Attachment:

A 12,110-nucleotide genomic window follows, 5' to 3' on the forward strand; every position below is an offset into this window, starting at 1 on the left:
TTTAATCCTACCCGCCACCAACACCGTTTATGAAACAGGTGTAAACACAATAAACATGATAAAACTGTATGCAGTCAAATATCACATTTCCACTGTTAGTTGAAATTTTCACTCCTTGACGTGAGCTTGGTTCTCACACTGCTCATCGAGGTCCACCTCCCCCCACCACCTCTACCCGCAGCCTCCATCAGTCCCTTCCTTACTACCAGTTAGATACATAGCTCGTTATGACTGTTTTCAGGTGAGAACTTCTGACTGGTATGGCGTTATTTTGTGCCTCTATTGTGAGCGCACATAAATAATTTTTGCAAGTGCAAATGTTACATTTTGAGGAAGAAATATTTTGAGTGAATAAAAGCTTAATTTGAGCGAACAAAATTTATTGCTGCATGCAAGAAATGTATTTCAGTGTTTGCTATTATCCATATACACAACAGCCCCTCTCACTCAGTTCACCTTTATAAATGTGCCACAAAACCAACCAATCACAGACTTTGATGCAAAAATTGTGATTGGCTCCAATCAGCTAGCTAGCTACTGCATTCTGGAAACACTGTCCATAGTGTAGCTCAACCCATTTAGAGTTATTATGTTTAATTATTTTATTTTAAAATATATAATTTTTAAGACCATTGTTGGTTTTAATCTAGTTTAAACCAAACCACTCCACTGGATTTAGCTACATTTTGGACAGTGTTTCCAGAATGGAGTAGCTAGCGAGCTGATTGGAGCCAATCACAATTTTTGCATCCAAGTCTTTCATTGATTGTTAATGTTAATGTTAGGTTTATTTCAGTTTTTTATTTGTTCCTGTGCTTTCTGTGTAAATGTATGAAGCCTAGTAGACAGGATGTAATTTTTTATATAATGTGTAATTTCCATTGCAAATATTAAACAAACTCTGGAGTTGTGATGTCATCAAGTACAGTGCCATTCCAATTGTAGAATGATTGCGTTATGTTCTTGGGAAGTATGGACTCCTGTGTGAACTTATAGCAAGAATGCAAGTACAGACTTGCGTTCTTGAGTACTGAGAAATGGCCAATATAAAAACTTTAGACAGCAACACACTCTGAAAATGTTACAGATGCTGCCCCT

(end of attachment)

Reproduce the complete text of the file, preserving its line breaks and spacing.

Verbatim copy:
A 12,110-nucleotide genomic window follows, 5' to 3' on the forward strand; every position below is an offset into this window, starting at 1 on the left:
TTTAATCCTACCCGCCACCAACACCGTTTATGAAACAGGTGTAAACACAATAAACATGATAAAACTGTATGCAGTCAAATATCACATTTCCACTGTTAGTTGAAATTTTCACTCCTTGACGTGAGCTTGGTTCTCACACTGCTCATCGAGGTCCACCTCCCCCCACCACCTCTACCCGCAGCCTCCATCAGTCCCTTCCTTACTACCAGTTAGATACATAGCTCGTTATGACTGTTTTCAGGTGAGAACTTCTGACTGGTATGGCGTTATTTTGTGCCTCTATTGTGAGCGCACATAAATAATTTTTGCAAGTGCAAATGTTACATTTTGAGGAAGAAATATTTTGAGTGAATAAAAGCTTAATTTGAGCGAACAAAATTTATTGCTGCATGCAAGAAATGTATTTCAGTGTTTGCTATTATCCATATACACAACAGCCCCTCTCACTCAGTTCACCTTTATAAATGTGCCACAAAACCAACCAATCACAGACTTTGATGCAAAAATTGTGATTGGCTCCAATCAGCTAGCTAGCTACTGCATTCTGGAAACACTGTCCATAGTGTAGCTCAACCCATTTAGAGTTATTATGTTTAATTATTTTATTTTAAAATATATAATTTTTAAGACCATTGTTGGTTTTAATCTAGTTTAAACCAAACCACTCCACTGGATTTAGCTACATTTTGGACAGTGTTTCCAGAATGGAGTAGCTAGCGAGCTGATTGGAGCCAATCACAATTTTTGCATCCAAGTCTTTCATTGATTGTTAATGTTAATGTTAGGTTTATTTCAGTTTTTTATTTGTTCCTGTGCTTTCTGTGTAAATGTATGAAGCCTAGTAGACAGGATGTAATTTTTTATATAATGTGTAATTTCCATTGCAAATATTAAACAAACTCTGGAGTTGTGATGTCATCAAGTACAGTGCCATTCCAATTGTAGAATGATTGCGTTATGTTCTTGGGAAGTATGGACTCCTGTGTGAACTTATAGCAAGAATGCAAGTACAGACTTGCGTTCTTGAGTACTGAGAAATGGCCAATATAAAAACTTTAGACAGCAACACACTCTGAAAATGTTACAGATGCTGCCCCT